Furthermore, a recent survey conducted by Norstat for the Frende Forsikring insurance company shows that as many as 92 percent of Norwegians received e-mails, SMS, or telephone calls from fraudsters.

According to the survey, 11 percent of people who received such calls talked to the scammers, and a small proportion also clicked on SMS links. 

Real-life examples of scams

So, what do such scam attempts look like? The Local spoke to two people living in Norway who have been targeted by scammers.

Egor Gaidukov, Assistant Operations Manager at Bulandet Miljøfisk AS, told us that the scammer who contacted him via phone was easy to identify due to the language he used.

“I was called by a Russian-speaking man pretending to represent DNB. For context, I’m also a Russian speaker. He said that 700 kroner was withdrawn from my bank account to an Apple wallet,” Gaidukov says, adding that it was not difficult to see that the man was a scammer.

“The way he talked was different from how real bank representatives speak. In addition, I have the experience of talking to other scammers before. Also, it’s strange that a bank officer speaks Russian in Norway,” he points out.

Bergen-based website designer Mykola Blohkin was recently targeted by scammers pretending to be Microsoft employees.  

“I got a call from a UK phone number. It was weird, but I actually have a friend from England who lives here in Bergen, so I thought it might be him. Instead, it was a guy with what sounded like a strong Indian accent that started explaining how he was working at Microsoft and that I had some dangerous viruses on my computer. I work in the IT industry and haven’t used Windows OS for at least ten years, so it was rather funny to hear about viruses,” Blohkin explains, adding that he has a few rules that help him stay protected from frauds:

“I rarely pick up my phone if I get calls from abroad. Even when it’s local Norwegian numbers, I try to Google them first. My rule is: if it’s important, people will send me an SMS briefly explaining the situation.”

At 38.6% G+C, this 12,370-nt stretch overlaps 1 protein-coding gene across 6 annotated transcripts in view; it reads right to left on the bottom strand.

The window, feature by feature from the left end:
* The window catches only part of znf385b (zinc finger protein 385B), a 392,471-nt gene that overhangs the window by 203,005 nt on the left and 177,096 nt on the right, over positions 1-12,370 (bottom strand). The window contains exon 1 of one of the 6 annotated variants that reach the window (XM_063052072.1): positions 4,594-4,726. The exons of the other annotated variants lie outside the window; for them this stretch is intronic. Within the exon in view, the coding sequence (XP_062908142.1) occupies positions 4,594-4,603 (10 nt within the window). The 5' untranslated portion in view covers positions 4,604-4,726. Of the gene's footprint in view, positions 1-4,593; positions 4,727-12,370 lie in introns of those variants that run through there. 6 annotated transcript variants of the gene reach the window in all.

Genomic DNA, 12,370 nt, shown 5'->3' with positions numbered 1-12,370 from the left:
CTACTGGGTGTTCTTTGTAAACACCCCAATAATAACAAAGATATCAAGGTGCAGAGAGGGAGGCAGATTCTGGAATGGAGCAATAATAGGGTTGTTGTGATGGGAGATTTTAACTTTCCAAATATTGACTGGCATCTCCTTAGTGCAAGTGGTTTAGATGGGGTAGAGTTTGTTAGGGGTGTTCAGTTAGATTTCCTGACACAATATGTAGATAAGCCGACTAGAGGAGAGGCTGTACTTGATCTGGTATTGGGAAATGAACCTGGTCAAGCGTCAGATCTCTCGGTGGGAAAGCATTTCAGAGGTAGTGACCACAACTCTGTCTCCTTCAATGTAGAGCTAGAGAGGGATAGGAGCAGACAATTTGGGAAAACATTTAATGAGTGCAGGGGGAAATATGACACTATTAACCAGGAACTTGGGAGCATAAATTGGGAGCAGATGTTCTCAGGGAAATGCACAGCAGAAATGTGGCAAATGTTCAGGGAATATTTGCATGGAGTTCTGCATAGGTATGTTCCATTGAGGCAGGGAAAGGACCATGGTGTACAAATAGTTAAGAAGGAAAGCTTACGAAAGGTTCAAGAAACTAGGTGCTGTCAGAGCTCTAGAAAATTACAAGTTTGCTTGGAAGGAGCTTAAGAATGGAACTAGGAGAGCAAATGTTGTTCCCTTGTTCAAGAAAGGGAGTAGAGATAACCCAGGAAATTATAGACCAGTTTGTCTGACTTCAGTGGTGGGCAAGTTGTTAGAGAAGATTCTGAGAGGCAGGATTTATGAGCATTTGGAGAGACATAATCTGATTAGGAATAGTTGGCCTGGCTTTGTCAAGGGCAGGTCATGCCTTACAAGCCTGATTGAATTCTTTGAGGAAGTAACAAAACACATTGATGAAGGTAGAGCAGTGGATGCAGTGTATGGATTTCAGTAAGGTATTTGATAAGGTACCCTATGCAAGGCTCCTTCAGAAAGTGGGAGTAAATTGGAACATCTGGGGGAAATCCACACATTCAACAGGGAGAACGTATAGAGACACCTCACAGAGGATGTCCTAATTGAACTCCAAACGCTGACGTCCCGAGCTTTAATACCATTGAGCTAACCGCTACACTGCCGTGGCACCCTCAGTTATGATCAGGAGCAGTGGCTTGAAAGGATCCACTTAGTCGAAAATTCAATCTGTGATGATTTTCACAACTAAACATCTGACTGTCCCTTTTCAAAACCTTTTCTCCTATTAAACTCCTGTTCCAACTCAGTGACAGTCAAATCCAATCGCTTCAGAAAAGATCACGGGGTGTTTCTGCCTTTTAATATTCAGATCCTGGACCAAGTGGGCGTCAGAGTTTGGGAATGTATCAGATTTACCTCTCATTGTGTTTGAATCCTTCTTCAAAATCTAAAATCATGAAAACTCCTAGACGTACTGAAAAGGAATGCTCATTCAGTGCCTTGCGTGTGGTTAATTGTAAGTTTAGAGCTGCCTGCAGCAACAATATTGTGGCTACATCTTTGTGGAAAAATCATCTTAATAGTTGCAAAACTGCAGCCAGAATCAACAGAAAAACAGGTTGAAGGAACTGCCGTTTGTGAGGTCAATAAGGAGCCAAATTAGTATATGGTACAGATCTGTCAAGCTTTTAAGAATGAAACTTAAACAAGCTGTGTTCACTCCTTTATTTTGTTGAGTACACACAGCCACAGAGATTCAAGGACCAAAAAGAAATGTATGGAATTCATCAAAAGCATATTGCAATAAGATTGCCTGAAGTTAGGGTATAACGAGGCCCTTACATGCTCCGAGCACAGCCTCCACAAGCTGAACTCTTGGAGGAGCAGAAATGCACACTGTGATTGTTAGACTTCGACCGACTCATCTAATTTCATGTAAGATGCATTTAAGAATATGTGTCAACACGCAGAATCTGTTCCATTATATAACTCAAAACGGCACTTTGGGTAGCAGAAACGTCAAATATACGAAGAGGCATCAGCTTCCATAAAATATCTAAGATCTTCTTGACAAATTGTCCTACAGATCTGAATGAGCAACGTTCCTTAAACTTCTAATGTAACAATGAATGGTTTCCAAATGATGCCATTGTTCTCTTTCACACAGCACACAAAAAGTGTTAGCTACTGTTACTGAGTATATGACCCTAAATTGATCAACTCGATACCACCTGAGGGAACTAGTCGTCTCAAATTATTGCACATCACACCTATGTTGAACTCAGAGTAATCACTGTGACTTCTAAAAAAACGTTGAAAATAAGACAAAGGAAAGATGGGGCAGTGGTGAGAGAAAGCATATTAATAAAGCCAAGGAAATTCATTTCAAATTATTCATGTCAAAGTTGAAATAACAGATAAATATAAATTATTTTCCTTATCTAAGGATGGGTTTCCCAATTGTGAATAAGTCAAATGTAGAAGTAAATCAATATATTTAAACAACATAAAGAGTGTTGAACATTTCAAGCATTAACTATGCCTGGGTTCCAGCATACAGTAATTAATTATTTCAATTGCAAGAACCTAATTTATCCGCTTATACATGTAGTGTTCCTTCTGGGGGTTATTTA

Most common scams in Norway: Hacked accounts and phishing

In order to get more information on the most common scams in Norway in the last year, The Local reached out to NorSIS, an independent organisation committed to raising awareness about threats and vulnerabilities regarding information security. 

Specialist manager Karoline Tømte at NorSIS told us that the most common inquiries they got in the last year involve hijacked and “hacked” accounts. 

“In 2021, we registered 740 cases of hacked Facebook accounts and 185 cases of hacked Instagram profiles. We also received inquiries about phishing attempts both by SMS and e-mail. In this type of fraud, scammers send out an SMS that appears to come from well-known companies and agencies such as the Tax Administration and the logistics company DHL,” Tømte pointed out.

“Scammers also often try to get Bank-ID or other payment information, with the goal of acquiring financial gain or collecting personal information for later use,” she added, warning that scammers are becoming more sophisticated and cunning.